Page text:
Football Terms – Blitzing Defense
A blitz (also called “red dog”) is a defensive tactic used by football teams in the NFL, CFL and most other levels of American football. During any given play in football, the linebackers and defensive backs of the defense will normally stay on the their side of the line of scrimmage to cover or shadow offensive skill position players. When a blitz occurs, the linebackers or defensive backs will attempt to cross the line and sack the quarterback or otherwise disrupt the offense.
Since a quarterback is unable to block, the defense will always have one more man available to rush the quarterback than the offense has to stop them. Blitzes, however, are risky, as the defense is taking away defenders from coverage in order to attack the quarterback. If the offensive blockers are skilled enough, and the quarterback can react quickly enough, a blitzing defense can be exploited for significant yardage.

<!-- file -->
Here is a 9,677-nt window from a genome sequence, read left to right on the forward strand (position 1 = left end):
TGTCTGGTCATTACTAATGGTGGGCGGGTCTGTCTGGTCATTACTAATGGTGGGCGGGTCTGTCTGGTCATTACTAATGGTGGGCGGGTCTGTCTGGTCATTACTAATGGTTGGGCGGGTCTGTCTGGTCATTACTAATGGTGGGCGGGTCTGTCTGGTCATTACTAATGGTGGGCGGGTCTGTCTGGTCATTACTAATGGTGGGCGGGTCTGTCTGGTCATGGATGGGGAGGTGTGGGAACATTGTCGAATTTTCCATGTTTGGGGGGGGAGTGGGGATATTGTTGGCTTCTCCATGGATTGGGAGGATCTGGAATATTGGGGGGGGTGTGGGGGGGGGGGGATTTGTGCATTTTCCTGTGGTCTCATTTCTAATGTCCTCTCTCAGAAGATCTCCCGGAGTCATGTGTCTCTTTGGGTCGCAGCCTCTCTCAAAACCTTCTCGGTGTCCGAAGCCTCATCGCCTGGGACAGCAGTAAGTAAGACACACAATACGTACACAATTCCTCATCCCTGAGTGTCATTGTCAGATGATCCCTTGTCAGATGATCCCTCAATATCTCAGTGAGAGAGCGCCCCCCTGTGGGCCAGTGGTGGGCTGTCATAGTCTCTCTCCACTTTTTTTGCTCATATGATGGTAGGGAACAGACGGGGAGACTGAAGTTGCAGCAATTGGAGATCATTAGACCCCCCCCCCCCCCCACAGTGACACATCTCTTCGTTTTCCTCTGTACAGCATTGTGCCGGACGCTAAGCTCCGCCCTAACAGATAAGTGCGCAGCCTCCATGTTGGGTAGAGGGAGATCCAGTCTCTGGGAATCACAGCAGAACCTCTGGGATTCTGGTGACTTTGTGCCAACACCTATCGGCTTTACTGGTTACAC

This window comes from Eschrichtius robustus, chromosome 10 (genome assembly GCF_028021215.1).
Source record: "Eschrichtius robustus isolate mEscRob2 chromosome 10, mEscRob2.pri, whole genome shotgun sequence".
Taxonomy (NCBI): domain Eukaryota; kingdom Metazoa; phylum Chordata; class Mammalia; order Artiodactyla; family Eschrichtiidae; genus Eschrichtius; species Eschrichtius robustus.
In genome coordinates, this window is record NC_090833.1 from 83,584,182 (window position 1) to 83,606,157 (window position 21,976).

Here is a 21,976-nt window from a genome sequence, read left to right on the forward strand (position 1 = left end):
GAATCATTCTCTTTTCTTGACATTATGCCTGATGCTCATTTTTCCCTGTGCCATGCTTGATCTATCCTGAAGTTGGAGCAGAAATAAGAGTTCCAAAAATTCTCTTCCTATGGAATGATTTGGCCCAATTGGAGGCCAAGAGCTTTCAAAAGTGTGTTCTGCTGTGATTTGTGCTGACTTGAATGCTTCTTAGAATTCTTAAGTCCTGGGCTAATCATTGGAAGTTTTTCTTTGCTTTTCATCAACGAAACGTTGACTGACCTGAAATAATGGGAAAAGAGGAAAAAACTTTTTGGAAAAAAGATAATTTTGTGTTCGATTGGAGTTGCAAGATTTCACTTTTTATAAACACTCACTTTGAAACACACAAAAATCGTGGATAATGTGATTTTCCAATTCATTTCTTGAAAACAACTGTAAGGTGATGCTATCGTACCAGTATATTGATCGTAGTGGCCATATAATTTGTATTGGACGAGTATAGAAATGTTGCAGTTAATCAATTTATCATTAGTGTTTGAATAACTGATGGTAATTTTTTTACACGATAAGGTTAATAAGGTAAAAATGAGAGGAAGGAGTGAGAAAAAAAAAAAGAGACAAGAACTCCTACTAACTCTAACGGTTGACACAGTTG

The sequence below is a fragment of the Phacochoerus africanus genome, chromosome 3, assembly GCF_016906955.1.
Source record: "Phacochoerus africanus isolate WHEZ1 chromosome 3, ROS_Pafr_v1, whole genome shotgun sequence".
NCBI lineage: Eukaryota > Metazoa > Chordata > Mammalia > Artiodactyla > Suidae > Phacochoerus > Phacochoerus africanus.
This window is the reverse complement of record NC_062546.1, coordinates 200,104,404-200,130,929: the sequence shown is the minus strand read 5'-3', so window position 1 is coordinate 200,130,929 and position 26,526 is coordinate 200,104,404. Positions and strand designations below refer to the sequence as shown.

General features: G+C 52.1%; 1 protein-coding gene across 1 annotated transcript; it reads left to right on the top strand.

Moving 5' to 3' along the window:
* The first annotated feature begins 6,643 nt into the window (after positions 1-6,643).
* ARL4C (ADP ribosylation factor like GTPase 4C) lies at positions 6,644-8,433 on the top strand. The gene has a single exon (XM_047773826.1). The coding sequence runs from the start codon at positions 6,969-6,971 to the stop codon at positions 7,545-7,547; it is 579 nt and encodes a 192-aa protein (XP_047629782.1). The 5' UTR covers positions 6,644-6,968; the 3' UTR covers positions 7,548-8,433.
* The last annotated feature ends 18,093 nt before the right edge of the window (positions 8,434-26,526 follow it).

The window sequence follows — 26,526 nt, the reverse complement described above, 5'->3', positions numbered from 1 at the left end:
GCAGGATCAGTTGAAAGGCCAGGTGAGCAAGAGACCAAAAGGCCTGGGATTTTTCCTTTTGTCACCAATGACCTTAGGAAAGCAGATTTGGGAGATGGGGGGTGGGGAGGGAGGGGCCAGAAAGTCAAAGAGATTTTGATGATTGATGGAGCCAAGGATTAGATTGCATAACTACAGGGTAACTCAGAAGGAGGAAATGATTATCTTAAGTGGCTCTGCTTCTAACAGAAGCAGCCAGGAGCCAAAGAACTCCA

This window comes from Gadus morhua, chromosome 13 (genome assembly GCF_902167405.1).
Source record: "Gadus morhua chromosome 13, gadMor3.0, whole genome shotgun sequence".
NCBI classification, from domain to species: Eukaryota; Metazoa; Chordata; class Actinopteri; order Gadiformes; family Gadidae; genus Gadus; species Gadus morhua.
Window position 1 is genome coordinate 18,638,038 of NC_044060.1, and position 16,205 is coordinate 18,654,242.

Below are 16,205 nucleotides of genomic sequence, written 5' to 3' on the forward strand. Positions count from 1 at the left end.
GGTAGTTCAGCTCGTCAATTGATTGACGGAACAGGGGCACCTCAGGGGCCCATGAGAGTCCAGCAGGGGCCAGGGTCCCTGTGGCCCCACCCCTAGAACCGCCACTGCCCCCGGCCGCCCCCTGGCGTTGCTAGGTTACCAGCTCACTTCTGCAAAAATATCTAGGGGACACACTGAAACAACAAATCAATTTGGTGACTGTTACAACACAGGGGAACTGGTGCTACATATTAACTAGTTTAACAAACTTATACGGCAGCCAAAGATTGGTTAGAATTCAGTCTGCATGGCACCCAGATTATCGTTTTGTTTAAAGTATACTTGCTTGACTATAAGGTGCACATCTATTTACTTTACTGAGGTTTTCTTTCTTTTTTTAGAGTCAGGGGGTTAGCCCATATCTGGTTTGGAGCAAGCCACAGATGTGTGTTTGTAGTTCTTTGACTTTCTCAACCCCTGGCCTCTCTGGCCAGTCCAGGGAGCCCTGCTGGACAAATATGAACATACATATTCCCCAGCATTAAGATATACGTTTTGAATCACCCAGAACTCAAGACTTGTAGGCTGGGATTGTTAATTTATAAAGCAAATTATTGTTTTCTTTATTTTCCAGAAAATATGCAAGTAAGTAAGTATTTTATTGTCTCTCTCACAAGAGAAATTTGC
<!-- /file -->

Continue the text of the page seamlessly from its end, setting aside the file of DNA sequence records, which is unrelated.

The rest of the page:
While the blitz is often used to describe any time that defenders attempt to cross into the offensive backfield, the correct definition of a blitz in whenever more defenders rush the passer than the offense can account for. For example, if five players from the defense take on five players from the offense, then the play is not technically a blitz. If, however, the defenders attack with six players to five offensive blockers, then it could correctly be called a blitz.
The name itself comes from the German term blitzkrieg, which means “lightning war.” In World War II, the Germans employed this tactic which emphasized mobile forces attacking with speed and surprise.
The invention of the blitz is credited to Don Ettinger, a linebacker with the New York Giants from 1948 to 1950. The safety blitz, also known as “wildcat,” is said to have been invented by Larry Wilson, a safety for the St. Louis Cardinals from 1960 until 1972.